The hearing related to both health and claims processing information technology systems, and looked specifically at how aspects of IT have impacted GI Bill recipients. Witnesses at the hearing included top VA IT officials, a VA computer specialist, and a private sector authority on IT and electronic health records.
More information about the hearing, including statements, testimony and the webcast, is available here:
Kawika Riley
Communications Director and Legislative Assistant
U.S. Senate Committee on Veterans' Affairs
Senator Daniel K. Akaka (D-Hawaii), Chairman
Ranking Member Richard Burr noted early in the hearing, "Mr Chairman, I thank you for your willingness to schedule this hearing even though the Senate is out of session. I want to thank my colleagues Mr.[Mike] Johanns and Mr. [Scott] Brown, for being here." And if you're Senator was present, you should be thankful as well because the IT problems include the notorious lack of tuition payments to veterans that began in the fall of 2009 and continued well into the spring of 2010 (to be clear, waiting for their fall 2009 education benefit checks -- to cover tuition, books, lodging -- through the spring of 2010.) This is a serious problem and Burr, Brown and Johanns didn't have to be there and not only did Chair Akaka not have to be there, he's the one who had the say-so in whether or not the hearing would take place. He made the call to hold the hearing and deserves strong credit for that. In his opening remarks, Johanns noted that when he was US Secretary of Agriculture (2005-2007), "IT systems were the bane of my existence" so the current problems were not shocking to him.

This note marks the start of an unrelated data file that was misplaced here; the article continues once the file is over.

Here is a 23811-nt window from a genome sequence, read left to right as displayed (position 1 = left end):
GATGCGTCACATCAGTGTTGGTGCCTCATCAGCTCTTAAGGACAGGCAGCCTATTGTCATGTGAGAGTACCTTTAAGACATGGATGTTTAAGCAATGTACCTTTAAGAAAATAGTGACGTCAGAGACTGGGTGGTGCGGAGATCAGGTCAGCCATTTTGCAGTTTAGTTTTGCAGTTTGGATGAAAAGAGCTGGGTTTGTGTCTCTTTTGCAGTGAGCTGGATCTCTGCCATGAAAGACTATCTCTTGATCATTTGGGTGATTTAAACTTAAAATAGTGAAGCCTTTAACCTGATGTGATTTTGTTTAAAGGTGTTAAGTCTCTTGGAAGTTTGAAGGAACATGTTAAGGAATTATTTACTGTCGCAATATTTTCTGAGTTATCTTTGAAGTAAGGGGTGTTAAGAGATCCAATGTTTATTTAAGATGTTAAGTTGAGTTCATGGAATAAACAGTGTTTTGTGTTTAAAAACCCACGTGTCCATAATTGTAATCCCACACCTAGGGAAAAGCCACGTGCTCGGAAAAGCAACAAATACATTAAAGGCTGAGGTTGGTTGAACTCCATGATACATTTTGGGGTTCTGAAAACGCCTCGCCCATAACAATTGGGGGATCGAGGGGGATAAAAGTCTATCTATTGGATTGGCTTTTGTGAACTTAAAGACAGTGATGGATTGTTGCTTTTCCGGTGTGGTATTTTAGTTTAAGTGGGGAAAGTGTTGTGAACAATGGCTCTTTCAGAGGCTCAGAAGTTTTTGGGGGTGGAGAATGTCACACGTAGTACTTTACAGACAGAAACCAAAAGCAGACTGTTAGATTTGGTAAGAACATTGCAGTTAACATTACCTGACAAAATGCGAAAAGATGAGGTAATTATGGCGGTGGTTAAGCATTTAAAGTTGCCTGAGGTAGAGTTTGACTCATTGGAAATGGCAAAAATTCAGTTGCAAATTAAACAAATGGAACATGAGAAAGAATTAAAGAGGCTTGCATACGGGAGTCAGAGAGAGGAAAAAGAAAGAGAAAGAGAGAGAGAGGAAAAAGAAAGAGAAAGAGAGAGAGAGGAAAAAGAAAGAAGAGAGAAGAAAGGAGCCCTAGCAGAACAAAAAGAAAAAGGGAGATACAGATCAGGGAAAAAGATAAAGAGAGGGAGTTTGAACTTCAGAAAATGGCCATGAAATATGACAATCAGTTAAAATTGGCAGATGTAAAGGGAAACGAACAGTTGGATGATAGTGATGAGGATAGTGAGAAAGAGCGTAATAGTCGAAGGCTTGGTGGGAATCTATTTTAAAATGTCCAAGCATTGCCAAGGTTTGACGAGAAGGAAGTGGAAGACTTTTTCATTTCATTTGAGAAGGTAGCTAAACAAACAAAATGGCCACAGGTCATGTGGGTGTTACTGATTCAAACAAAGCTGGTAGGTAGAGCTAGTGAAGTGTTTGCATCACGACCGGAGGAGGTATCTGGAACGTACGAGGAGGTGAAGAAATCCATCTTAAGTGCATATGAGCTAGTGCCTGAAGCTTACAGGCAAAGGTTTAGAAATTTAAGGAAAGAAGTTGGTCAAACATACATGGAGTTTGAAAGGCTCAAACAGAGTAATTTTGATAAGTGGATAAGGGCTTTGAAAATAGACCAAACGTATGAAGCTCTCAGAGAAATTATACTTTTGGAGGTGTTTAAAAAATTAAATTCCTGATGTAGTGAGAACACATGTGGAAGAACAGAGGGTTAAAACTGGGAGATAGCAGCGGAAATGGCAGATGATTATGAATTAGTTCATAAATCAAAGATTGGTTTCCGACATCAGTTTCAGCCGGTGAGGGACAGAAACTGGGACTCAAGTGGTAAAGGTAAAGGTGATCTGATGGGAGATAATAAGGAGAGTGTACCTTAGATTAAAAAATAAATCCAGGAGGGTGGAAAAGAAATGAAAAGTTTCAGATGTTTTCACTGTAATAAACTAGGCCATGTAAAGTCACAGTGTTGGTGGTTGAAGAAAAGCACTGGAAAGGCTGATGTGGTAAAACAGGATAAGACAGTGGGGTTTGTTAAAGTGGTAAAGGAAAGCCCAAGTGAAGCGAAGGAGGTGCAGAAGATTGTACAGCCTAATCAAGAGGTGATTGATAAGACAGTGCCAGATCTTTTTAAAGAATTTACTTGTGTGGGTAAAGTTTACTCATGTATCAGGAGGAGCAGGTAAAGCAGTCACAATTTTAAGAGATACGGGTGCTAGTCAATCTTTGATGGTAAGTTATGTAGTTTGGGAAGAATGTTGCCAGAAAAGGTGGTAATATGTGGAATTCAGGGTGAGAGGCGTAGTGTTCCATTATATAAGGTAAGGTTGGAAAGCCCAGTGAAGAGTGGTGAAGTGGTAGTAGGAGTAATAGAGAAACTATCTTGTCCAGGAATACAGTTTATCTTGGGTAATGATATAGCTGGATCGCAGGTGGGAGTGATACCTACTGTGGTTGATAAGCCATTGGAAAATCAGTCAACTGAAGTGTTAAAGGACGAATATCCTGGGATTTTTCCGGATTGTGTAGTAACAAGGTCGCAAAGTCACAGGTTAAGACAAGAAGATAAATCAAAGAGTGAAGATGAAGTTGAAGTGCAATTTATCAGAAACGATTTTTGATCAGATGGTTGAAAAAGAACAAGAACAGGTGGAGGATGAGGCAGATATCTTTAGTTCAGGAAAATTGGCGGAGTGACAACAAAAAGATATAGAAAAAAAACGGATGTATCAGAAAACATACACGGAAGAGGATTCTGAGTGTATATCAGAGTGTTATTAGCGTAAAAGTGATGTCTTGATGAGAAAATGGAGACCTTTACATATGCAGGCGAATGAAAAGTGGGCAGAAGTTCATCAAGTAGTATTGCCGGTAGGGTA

Burr noted that failed programs and discontinued ones by IT have costs tax payers "millions" of dollars. He noted what he saw as a "genuine effort" on the part of VA Assistant Secretary for IT Roger W. Baker who was confirmed to that position 15 months ago. Baker was one of the witnesses appearing before the Committee. The others were Belinda J. Finn from the VA's Inspector General Office, Tom Munnecke who was a VA IT official, Edward Francis Meagher who chairs VisA Moderinzation Committee of the American Council and Glen Tullman who is CEO of Allscripts. We'll note this from Finn's opening remarks but LTS refers to the "fully automated claims processing system that utilizes a rules-based engine to process Post 9/11 GI Bill Chapter 33 veterans' education benefits."
Belinda Finn: Finally, our audit of the GI Bill Long Term Solution reported that OI&T developed and deployed both LTS Releases 1 and 2 on time; however these releases did not always meet the functionality that was expected for those releases. We concluded that the program still needed more management and disciplines and processes to ensure the project meets both the performance and the cost goals required.
We'll note this exchange from the hearing.